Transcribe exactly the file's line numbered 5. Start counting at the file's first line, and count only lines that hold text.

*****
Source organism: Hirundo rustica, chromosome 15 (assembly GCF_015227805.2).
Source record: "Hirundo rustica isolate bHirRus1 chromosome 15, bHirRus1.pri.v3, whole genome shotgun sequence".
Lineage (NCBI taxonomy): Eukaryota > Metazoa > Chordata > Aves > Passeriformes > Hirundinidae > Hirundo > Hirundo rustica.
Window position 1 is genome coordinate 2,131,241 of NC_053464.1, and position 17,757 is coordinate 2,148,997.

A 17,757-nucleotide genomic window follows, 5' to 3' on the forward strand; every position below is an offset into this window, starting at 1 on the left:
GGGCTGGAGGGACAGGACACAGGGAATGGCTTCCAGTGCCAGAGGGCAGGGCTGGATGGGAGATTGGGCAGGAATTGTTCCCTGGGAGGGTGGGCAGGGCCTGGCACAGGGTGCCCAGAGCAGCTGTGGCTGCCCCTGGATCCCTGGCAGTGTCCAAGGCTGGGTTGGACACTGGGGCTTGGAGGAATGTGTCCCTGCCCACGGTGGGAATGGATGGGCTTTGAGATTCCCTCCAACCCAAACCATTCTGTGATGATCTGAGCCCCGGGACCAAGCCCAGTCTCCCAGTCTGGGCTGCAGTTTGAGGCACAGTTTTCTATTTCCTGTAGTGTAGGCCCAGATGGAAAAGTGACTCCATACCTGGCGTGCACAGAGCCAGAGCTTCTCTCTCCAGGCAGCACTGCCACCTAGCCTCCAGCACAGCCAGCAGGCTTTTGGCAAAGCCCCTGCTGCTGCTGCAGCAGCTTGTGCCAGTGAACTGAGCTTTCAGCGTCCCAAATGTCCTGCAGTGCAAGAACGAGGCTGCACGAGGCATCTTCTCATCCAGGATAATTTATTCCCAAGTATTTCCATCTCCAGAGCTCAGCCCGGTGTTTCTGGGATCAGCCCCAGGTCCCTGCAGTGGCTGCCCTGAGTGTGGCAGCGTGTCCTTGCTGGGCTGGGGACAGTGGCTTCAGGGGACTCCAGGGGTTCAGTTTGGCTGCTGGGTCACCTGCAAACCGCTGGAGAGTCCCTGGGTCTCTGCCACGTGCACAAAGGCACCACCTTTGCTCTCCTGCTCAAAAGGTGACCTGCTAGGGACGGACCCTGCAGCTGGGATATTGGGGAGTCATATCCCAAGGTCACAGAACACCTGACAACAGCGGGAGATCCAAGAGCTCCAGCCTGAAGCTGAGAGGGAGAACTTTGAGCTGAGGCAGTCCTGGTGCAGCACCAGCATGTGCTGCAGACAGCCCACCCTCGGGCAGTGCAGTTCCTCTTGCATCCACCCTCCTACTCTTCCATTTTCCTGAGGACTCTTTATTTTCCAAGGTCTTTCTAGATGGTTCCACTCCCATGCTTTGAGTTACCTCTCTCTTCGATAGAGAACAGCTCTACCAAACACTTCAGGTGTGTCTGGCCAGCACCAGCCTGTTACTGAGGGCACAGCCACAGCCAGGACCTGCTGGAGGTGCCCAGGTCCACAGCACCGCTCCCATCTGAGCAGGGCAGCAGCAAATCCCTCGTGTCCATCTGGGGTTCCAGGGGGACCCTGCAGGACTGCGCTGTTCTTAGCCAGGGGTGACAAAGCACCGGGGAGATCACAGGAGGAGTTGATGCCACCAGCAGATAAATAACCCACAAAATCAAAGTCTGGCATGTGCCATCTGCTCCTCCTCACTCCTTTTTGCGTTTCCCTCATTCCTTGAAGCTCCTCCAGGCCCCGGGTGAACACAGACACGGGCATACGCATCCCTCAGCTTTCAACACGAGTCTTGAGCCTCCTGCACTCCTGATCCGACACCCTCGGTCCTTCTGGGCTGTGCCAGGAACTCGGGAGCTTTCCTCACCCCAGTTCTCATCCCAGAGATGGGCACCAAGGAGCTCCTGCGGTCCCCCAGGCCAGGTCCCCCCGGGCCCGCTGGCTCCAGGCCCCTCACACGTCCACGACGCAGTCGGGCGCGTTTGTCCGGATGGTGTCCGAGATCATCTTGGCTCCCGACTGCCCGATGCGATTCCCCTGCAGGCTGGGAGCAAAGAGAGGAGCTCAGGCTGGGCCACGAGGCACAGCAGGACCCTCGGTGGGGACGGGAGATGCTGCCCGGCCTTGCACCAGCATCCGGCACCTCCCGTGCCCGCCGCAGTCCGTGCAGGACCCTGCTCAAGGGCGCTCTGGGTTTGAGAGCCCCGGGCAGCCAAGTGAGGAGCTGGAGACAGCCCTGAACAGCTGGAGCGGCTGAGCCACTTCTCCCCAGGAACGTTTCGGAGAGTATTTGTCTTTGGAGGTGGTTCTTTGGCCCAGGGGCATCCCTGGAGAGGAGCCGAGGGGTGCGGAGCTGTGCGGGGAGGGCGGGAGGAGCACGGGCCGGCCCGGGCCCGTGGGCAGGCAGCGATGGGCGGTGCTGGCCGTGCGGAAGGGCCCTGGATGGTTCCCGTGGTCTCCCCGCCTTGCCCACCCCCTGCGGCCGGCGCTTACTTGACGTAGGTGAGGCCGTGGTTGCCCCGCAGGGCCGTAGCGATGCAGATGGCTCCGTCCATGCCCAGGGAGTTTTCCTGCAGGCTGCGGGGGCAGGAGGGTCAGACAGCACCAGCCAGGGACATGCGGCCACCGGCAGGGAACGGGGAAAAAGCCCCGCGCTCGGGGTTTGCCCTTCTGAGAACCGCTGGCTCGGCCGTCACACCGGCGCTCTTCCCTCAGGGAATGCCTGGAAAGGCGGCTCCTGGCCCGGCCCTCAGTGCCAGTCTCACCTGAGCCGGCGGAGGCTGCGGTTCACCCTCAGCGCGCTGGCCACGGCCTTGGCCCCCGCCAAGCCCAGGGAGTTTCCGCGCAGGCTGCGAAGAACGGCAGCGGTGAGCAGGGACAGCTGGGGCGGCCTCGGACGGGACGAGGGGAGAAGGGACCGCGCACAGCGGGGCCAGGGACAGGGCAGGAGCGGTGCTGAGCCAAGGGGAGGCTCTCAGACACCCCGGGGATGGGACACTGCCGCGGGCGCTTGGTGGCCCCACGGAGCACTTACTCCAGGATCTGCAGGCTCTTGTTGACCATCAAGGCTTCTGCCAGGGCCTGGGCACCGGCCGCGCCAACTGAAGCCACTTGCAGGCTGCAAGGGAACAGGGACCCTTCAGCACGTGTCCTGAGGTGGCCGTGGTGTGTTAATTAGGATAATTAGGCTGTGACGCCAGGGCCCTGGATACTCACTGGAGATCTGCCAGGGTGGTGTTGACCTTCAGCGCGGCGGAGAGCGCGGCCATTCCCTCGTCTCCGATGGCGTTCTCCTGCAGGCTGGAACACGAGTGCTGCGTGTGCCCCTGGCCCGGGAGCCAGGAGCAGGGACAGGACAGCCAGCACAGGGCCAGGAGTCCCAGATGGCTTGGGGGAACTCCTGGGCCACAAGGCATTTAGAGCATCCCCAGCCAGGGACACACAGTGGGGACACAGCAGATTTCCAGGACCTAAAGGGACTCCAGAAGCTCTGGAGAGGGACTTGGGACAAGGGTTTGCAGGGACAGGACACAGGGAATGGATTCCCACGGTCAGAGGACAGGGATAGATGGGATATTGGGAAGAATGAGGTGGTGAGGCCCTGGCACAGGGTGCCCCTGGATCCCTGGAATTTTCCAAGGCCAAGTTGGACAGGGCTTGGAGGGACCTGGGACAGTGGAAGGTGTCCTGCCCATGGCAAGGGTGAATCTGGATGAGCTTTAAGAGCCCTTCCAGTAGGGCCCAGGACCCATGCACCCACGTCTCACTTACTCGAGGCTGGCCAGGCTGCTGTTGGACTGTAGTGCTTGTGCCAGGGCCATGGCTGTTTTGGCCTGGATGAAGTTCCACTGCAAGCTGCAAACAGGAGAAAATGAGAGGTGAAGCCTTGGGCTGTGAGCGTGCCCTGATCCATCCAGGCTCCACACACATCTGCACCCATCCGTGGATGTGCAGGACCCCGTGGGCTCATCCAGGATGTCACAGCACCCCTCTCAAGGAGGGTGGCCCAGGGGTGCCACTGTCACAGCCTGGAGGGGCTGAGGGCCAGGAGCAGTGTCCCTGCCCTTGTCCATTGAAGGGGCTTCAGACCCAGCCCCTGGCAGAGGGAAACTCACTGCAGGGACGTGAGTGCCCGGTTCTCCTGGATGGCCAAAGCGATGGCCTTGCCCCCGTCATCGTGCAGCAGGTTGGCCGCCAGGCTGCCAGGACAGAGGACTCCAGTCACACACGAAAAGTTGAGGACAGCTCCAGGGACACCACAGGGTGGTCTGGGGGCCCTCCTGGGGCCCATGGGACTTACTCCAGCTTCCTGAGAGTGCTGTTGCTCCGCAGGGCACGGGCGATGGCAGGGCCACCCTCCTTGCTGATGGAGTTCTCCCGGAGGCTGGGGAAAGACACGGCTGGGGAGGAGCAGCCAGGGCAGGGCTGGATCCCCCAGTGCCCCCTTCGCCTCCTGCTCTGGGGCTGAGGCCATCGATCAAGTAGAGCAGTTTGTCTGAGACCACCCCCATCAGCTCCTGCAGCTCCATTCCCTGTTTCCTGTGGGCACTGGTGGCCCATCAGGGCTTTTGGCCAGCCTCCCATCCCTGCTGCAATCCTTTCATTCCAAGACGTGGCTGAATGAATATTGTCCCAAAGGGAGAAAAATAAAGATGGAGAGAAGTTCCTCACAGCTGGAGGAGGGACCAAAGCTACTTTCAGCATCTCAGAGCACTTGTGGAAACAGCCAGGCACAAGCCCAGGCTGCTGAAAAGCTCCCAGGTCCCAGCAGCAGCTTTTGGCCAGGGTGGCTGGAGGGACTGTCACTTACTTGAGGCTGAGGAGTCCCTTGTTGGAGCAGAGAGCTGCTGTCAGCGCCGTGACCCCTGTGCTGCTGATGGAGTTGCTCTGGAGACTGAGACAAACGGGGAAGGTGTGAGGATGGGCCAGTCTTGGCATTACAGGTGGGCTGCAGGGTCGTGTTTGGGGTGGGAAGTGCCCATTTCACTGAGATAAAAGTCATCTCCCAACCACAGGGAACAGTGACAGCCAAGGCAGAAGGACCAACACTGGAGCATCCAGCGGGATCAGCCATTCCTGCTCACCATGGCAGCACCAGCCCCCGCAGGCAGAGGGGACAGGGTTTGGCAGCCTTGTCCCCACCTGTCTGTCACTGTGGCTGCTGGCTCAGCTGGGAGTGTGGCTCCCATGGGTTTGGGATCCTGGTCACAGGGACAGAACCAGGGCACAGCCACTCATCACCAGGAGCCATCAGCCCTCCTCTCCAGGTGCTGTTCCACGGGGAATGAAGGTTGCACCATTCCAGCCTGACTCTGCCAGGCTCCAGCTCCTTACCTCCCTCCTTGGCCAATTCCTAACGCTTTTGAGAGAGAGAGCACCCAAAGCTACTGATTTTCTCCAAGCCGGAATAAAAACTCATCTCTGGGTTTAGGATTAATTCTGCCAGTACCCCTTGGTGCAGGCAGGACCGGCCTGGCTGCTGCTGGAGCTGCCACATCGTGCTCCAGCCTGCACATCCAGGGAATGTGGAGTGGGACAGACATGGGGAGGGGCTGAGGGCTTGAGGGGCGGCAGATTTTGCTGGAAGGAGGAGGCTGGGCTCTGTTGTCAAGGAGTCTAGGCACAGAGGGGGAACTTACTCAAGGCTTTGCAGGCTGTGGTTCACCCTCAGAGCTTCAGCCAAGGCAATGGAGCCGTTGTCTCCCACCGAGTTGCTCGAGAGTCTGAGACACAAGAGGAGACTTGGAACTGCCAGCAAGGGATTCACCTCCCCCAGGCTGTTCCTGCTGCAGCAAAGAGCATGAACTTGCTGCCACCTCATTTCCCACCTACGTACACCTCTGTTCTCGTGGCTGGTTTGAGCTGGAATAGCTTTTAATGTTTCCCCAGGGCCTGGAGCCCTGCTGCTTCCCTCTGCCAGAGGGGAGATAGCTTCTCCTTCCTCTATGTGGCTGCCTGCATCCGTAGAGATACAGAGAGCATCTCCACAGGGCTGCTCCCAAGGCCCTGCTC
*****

A 17,757-nucleotide genomic window follows, 5' to 3' on the forward strand; every position below is an offset into this window, starting at 1 on the left: